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OCZ Vector 150 SSD Review

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Iometer IOPS Performance

Iometer is an I/O subsystem measurement and characterization tool for single and clustered systems. Iometer does for a computer’s I/O subsystem what a dynamometer does for an engine: it measures performance under a controlled load. Iometer was originally developed by the Intel Corporation and formerly known as “Galileo”. Intel has discontinued work on Iometer, and has gifted it to the Open Source Development Lab (OSDL). There is currently a new version of Iometer in beta form, which adds several new test dimensions for SSDs.

Iometer is both a workload generator (that is, it performs I/O operations in order to stress the system) and a measurement tool (that is, it examines and records the performance of its I/O operations and their impact on the system). It can be configured to emulate the disk or network I/O load of any program or benchmark, or can be used to generate entirely synthetic I/O loads. It can generate and measure loads on single or multiple (networked) systems.

To measure random I/O response time as well as total I/O’s per second, Iometer is set to use 4KB file size chunks over a 100% random sequential distribution at a queue depth of 32 outstanding I/O’s per target. The tests are given a 50% read and 50% write distribution. While this pattern may not match traditional ‘server’ or ‘workstation’ profiles, it illustrates a single point of reference relative to our product field.

All of our SSD tests used Iometer 1.1.0 (build 08-Nov-2010) by Intel Corporation to measure IOPS performance, using a SandForce-created QD30 configuration: 4KB 100 Random 50-50 Read and Write.icf. The chart below illustrates combined random read and write IOPS over a 120-second Iometer test phase, where highest I/O total is preferred:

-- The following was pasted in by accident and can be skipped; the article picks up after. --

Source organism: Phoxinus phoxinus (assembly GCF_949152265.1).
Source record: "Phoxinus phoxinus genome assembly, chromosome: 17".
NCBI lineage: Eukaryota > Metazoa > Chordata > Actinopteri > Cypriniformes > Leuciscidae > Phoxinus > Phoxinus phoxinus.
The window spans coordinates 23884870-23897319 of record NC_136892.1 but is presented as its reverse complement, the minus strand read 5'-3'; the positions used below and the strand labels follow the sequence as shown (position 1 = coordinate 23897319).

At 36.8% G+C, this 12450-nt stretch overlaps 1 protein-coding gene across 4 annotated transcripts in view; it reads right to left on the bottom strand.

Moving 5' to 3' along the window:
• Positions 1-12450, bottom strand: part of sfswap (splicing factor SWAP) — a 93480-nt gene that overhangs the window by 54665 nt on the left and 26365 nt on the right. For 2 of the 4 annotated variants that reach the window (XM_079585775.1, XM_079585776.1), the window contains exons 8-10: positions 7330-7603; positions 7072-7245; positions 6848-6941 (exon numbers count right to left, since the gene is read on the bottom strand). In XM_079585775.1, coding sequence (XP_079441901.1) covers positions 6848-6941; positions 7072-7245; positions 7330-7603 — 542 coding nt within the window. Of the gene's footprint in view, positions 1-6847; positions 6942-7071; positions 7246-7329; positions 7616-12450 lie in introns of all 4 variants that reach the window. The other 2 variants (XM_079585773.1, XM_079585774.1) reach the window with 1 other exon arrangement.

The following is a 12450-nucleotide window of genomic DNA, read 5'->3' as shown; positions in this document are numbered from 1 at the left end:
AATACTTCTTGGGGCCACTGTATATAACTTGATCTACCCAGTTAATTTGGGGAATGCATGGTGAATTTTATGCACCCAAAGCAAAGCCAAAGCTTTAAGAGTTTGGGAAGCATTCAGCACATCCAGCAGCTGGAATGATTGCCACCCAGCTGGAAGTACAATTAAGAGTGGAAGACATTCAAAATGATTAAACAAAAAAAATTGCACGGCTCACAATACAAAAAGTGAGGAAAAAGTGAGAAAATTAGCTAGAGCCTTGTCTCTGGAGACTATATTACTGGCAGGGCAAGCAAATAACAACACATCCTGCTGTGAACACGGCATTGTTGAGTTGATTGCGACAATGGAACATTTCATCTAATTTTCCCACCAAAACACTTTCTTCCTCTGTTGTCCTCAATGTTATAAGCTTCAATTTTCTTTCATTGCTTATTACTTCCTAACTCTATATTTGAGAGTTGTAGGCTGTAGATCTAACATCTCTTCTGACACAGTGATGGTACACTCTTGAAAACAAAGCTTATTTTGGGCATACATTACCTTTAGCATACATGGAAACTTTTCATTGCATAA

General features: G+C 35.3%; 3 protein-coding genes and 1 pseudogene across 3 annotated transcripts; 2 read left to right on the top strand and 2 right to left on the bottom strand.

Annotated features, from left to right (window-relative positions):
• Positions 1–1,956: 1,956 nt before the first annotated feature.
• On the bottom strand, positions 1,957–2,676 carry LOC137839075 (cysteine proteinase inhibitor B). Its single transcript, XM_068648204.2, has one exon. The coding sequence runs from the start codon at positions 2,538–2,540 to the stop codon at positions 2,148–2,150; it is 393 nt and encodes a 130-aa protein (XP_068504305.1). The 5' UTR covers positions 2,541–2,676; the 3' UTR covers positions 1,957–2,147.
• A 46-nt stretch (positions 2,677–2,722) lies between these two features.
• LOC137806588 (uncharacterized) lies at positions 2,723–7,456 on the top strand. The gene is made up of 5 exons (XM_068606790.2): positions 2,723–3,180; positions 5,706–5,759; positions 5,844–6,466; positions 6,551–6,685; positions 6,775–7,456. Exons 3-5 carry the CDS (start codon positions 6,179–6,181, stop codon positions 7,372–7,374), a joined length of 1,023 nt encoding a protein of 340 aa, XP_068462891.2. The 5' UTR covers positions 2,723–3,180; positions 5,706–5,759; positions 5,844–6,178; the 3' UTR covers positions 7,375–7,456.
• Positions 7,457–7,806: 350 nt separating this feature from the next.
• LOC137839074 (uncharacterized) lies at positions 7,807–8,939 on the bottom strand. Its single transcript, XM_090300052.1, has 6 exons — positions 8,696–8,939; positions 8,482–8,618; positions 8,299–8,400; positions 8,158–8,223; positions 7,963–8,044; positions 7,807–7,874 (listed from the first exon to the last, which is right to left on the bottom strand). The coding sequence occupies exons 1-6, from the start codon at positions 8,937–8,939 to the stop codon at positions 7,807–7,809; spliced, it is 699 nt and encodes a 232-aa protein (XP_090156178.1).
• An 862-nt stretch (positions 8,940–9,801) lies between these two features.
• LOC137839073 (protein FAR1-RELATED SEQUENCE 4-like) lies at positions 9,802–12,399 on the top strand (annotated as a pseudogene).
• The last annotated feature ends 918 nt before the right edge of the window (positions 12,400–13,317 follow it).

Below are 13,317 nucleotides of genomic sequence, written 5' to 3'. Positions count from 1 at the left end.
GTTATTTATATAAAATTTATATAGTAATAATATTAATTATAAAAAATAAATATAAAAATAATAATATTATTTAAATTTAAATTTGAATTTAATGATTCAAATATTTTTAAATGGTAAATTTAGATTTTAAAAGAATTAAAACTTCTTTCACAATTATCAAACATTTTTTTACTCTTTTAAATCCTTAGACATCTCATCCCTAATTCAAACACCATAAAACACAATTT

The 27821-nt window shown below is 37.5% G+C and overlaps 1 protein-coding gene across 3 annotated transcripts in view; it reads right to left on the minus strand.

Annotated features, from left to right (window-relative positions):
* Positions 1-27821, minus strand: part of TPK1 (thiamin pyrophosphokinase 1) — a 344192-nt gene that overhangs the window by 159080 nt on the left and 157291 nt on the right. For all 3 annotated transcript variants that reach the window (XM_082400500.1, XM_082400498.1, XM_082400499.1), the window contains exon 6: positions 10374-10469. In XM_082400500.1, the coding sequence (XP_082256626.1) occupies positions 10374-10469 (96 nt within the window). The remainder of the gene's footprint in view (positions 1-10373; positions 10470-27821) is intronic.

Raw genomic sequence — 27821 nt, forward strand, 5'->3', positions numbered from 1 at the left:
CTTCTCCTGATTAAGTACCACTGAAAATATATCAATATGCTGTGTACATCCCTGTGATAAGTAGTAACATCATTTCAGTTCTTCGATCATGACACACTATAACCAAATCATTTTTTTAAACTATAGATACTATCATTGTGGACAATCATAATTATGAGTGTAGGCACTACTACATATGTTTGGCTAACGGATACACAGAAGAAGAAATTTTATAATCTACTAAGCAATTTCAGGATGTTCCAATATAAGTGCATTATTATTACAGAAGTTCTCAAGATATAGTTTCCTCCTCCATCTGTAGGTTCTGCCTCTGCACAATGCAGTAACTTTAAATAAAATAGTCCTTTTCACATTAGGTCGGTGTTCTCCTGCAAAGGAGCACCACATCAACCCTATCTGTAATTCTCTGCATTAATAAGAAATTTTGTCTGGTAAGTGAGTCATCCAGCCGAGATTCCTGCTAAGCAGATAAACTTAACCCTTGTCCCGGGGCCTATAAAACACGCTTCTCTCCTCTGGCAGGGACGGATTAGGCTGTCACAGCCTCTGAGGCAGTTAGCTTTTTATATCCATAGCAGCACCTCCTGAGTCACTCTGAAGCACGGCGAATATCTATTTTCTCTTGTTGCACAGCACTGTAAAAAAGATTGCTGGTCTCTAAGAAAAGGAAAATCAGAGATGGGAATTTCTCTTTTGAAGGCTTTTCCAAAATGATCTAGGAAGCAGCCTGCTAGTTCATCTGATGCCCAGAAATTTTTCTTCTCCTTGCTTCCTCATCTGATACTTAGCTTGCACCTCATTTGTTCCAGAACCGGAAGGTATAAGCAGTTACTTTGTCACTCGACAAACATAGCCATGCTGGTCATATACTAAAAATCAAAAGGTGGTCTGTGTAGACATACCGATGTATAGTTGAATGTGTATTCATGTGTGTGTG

Iometer_Random_4K-IOPS_30QD_Results

In our Iometer tests, which are configured to use 32 outstanding I/O’s per target and random 50/50 read/write distribution, SandForce SSDs generally outperform the competition when tested with this large queue depth. Previously, the OCZ Vertex 4 SSD delivered the best combined IOPS performance we’ve seen from any SATA-based SSD with 83,494. That was before the OCZ Vector 150 produced 88299 for a new all-time top score, or the Vertex 450 with 87323. OCZ’s Vertex 3 Max IOPS Edition produced 83117, followed by the Intel SSD 520 Series at 80,433 peak combined IOPS, then the Intel SSD 335 Series with 80015.

It should be noted that nearly all modern SSDs deliver I/O far beyond the needs of multi-tasking power users and hardcore gamers, and would be ideal for workstation systems running utilizing virtual machines.

In our next section, we test linear read and write bandwidth performance and compare its speed against several other top storage products using EVEREST Disk Benchmark. Benchmark Reviews feels that linear tests are excellent for rating SSDs, however HDDs are put at a disadvantage with these tests whenever capacity is high.


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3 comments

  1. tekraken

    Nice review as always Olin.
    Just one thing…
    How does it compare to a samsung SSD?
    Or did I miss that part?

    1. Olin Coles

      Unfortunately we do not have a Samsung SSD to compare against because our requests have not been answered. However, for comparison purposes, the Samsung 840 Pro uses 21nm NAND whereas Vector 150 uses 19nm NAND flash. Vector 150 reads at 550 MB/s and writes at 530 while Samsung 840 Pro reads at 540 and writes at 520 MB/s. Both read at 100K IOPS and offer a five-year warranty, but Vector 150 features 50 GB/day endurance compared to 40 GB/day for Samsung 840 Pro. I hope this helps!

  2. tekraken

    Thank you.

    I guess Samsung don’t need the reviews at this point in time.

    These are awfully close spec wise. Now to wait it out for reliability info.

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